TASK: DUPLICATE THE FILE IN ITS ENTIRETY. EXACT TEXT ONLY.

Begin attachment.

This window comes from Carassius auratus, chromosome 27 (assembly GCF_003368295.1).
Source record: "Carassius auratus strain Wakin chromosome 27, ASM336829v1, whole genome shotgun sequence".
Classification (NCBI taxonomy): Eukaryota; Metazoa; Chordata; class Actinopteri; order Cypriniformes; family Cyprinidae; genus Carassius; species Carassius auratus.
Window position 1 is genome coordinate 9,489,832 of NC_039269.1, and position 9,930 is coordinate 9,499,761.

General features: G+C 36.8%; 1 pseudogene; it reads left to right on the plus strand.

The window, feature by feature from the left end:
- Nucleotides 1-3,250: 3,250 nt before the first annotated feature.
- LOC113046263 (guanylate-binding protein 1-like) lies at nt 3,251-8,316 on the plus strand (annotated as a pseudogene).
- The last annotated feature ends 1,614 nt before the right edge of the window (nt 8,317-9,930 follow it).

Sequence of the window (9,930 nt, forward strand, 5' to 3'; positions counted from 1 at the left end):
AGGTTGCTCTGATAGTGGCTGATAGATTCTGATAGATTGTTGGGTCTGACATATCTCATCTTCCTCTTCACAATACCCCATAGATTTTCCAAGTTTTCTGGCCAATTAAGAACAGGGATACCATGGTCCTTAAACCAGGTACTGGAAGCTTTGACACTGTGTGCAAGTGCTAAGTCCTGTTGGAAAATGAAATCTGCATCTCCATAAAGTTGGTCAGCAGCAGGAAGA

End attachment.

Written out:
This window comes from Carassius auratus, chromosome 27 (assembly GCF_003368295.1).
Source record: "Carassius auratus strain Wakin chromosome 27, ASM336829v1, whole genome shotgun sequence".
Classification (NCBI taxonomy): Eukaryota; Metazoa; Chordata; class Actinopteri; order Cypriniformes; family Cyprinidae; genus Carassius; species Carassius auratus.
Window position 1 is genome coordinate 9,489,832 of NC_039269.1, and position 9,930 is coordinate 9,499,761.

General features: G+C 36.8%; 1 pseudogene; it reads left to right on the plus strand.

The window, feature by feature from the left end:
- Nucleotides 1-3,250: 3,250 nt before the first annotated feature.
- LOC113046263 (guanylate-binding protein 1-like) lies at nt 3,251-8,316 on the plus strand (annotated as a pseudogene).
- The last annotated feature ends 1,614 nt before the right edge of the window (nt 8,317-9,930 follow it).

Sequence of the window (9,930 nt, forward strand, 5' to 3'; positions counted from 1 at the left end):
AGGTTGCTCTGATAGTGGCTGATAGATTCTGATAGATTGTTGGGTCTGACATATCTCATCTTCCTCTTCACAATACCCCATAGATTTTCCAAGTTTTCTGGCCAATTAAGAACAGGGATACCATGGTCCTTAAACCAGGTACTGGAAGCTTTGACACTGTGTGCAAGTGCTAAGTCCTGTTGGAAAATGAAATCTGCATCTCCATAAAGTTGGTCAGCAGCAGGAAGA